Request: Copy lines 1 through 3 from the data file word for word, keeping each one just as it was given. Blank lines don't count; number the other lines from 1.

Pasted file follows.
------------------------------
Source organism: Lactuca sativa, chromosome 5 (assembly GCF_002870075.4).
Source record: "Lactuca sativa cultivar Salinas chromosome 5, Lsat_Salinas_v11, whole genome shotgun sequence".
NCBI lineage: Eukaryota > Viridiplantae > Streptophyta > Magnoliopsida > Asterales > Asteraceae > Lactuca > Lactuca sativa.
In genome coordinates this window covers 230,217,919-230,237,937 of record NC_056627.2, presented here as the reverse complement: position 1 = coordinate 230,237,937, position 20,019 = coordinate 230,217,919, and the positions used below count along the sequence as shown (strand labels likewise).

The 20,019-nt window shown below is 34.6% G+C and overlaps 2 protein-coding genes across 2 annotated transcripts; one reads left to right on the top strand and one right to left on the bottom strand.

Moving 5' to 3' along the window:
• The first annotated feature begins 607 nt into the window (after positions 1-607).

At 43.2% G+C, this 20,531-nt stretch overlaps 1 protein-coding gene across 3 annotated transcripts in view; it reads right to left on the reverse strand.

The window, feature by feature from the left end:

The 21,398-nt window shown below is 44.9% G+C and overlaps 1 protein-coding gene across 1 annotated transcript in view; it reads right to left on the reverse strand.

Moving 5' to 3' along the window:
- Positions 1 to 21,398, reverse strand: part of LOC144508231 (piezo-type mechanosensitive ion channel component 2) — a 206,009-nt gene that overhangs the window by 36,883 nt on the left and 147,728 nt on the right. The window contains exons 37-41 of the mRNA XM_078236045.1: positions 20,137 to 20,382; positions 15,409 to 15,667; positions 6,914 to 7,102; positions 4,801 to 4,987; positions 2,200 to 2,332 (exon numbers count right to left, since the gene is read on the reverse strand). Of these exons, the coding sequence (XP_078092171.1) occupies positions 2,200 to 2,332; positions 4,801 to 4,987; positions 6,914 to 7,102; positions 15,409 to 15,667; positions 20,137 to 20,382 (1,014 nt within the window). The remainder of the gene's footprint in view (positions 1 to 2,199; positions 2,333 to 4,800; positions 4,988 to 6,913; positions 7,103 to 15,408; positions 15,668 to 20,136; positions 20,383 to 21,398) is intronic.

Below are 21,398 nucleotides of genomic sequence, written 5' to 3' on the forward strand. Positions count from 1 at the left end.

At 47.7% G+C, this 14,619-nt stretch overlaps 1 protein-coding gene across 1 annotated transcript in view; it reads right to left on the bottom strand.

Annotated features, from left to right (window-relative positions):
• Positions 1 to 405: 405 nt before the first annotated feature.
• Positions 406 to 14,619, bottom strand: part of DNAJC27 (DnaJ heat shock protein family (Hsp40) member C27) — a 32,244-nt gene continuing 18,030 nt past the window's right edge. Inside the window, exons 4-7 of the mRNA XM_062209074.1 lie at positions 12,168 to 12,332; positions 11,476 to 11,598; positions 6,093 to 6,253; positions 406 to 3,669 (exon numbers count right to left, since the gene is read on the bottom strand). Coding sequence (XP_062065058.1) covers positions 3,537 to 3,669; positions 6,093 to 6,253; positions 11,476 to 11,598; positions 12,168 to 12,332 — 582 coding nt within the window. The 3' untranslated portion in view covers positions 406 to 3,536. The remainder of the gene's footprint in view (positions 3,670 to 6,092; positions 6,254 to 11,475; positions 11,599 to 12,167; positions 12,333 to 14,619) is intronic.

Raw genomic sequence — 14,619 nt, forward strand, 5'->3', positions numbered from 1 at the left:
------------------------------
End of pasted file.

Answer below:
Source organism: Lactuca sativa, chromosome 5 (assembly GCF_002870075.4).
Source record: "Lactuca sativa cultivar Salinas chromosome 5, Lsat_Salinas_v11, whole genome shotgun sequence".
NCBI lineage: Eukaryota > Viridiplantae > Streptophyta > Magnoliopsida > Asterales > Asteraceae > Lactuca > Lactuca sativa.